Lured by the promise of scalability, cost benefits, innovation and business growth, organizations are rapidly embracing the cloud for their IT resources and processing. In fact, Gartner predicts that by 2025, 80 percent of enterprises will have shut down their traditional data center in favor of cloud, versus 10% today.
Organizations that adopt cloud quickly discover that security in the cloud requires entirely different approaches from data center security practices. A primary differentiator is the ease of access to mission critical IT resources.
The Cloud Means Ease of Access to IT Resources
In the cloud, everything is accessible via APIs, by anyone with the right credentials. Developers can rapidly deploy and modify cloud resources without the oversight that was common in the datacenter. Creating and changing environments so quickly can easily lead to configuration mistakes. To err is human, but misconfiguration - an open port, or an AWS S3 bucket with public access - are easily exploited by malicious actors to wreak havoc.
For security teams, this can seem like a nightmare. Some teams slowing down or gating the deployment process in order to certify the security and compliance of cloud resources. This approach is costly to organizations that likely migrated to cloud because of deployment speed and convenience. The good news is that with the right policies and processes in place, security teams can protect their cloud footprint while enabling development teams to innovate at the speed of cloud.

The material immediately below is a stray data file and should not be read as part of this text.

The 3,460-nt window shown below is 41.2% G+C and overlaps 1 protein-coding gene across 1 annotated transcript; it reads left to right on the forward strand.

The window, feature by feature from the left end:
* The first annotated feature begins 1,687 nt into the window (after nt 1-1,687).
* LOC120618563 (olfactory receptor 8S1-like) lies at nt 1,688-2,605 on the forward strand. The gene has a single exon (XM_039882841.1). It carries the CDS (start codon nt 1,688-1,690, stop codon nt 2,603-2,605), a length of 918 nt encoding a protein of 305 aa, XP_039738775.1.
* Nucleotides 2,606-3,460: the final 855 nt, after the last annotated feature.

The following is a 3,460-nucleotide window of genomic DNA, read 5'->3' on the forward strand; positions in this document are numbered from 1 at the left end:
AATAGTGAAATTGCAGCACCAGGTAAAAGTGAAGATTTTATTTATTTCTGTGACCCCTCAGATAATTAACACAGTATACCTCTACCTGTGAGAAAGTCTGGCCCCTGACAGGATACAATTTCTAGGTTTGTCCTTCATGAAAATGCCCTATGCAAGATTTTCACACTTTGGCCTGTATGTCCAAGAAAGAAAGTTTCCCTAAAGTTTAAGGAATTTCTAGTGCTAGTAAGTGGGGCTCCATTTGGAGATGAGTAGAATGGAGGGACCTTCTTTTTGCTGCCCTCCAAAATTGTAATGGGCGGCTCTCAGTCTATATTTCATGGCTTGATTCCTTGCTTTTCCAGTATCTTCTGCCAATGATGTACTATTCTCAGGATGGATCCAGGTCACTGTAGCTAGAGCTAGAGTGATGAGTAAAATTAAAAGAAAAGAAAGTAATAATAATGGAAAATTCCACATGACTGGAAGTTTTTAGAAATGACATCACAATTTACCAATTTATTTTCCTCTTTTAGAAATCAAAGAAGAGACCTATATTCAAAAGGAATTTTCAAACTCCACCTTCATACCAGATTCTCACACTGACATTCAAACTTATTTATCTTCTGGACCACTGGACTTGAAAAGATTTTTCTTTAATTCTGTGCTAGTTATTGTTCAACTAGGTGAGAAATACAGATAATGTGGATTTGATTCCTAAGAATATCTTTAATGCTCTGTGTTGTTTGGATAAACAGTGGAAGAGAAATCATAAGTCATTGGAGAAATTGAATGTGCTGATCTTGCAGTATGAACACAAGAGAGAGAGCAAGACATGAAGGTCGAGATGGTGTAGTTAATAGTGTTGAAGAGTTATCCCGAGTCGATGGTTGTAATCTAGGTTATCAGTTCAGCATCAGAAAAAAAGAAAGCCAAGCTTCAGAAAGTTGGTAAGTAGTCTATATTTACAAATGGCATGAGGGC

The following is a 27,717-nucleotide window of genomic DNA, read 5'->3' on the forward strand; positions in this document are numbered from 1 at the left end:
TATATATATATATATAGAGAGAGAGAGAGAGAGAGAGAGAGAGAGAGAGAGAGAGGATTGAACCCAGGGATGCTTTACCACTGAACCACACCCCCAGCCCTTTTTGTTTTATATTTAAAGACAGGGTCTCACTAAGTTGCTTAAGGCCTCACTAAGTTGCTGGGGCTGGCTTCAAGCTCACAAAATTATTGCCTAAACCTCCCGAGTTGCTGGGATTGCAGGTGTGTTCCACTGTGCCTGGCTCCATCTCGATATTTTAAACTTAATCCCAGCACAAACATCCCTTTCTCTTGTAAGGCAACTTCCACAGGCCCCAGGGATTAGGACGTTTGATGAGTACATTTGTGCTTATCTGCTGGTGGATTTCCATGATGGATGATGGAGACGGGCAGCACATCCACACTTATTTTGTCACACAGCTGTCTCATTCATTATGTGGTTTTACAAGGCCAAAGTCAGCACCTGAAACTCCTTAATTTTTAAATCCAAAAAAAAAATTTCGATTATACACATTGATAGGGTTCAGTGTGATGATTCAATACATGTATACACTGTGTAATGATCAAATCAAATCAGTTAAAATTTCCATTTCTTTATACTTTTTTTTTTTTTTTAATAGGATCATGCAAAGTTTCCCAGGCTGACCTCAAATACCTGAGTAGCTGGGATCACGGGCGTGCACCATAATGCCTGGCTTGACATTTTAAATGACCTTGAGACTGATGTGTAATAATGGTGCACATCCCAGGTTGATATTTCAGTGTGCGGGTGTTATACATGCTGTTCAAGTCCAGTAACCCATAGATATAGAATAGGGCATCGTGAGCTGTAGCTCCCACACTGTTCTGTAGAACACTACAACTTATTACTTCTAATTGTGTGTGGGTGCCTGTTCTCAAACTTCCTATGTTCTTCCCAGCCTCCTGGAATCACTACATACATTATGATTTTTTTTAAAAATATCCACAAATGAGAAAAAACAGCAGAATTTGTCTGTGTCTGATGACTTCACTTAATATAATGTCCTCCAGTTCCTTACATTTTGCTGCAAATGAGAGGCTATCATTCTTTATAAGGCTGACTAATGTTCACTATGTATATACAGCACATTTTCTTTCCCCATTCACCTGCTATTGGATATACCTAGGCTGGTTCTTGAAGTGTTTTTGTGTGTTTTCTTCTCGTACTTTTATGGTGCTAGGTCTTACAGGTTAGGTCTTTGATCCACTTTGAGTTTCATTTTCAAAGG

Permission Controls Help Prevent Unauthorized Access
The first is permission controls. Giving widespread access to employees and service accounts opens up an organization to risks. Apply the principle of least privilege by only giving users and service accounts the minimum set of permissions to perform their needed tasks. Permission controls provides access to those that need it to complete their job.
With Identity and Access Management (IAM) roles, administrators can protect resources by temporarily granting access to an account. An IAM role is very similar to a user, in that it is an identity with permission policies that determine what the identity can and cannot do. However, a role does not have any credentials (password or access keys) associated with it, and is a more secure approach to managing access to cloud environments.
Logging Helps Find and Understand Problems
Along with checking permission controls, be sure to turn on logging, such as AWS CloudTrail, which will allow you to track changes made to your cloud resources and identify drift. Without appropriate logging, misconfiguration by employees go unnoticed, and also the attacker’s activities.
Continuously Audit Critical Cloud Resources
Finally, continuously audit critical cloud resources for misconfiguration. Ensuring that cloud resources stay compliant can be challenging. Implementing regular audits to check for signs of misconfiguration and to maintain security and compliance policy.
One more thing.
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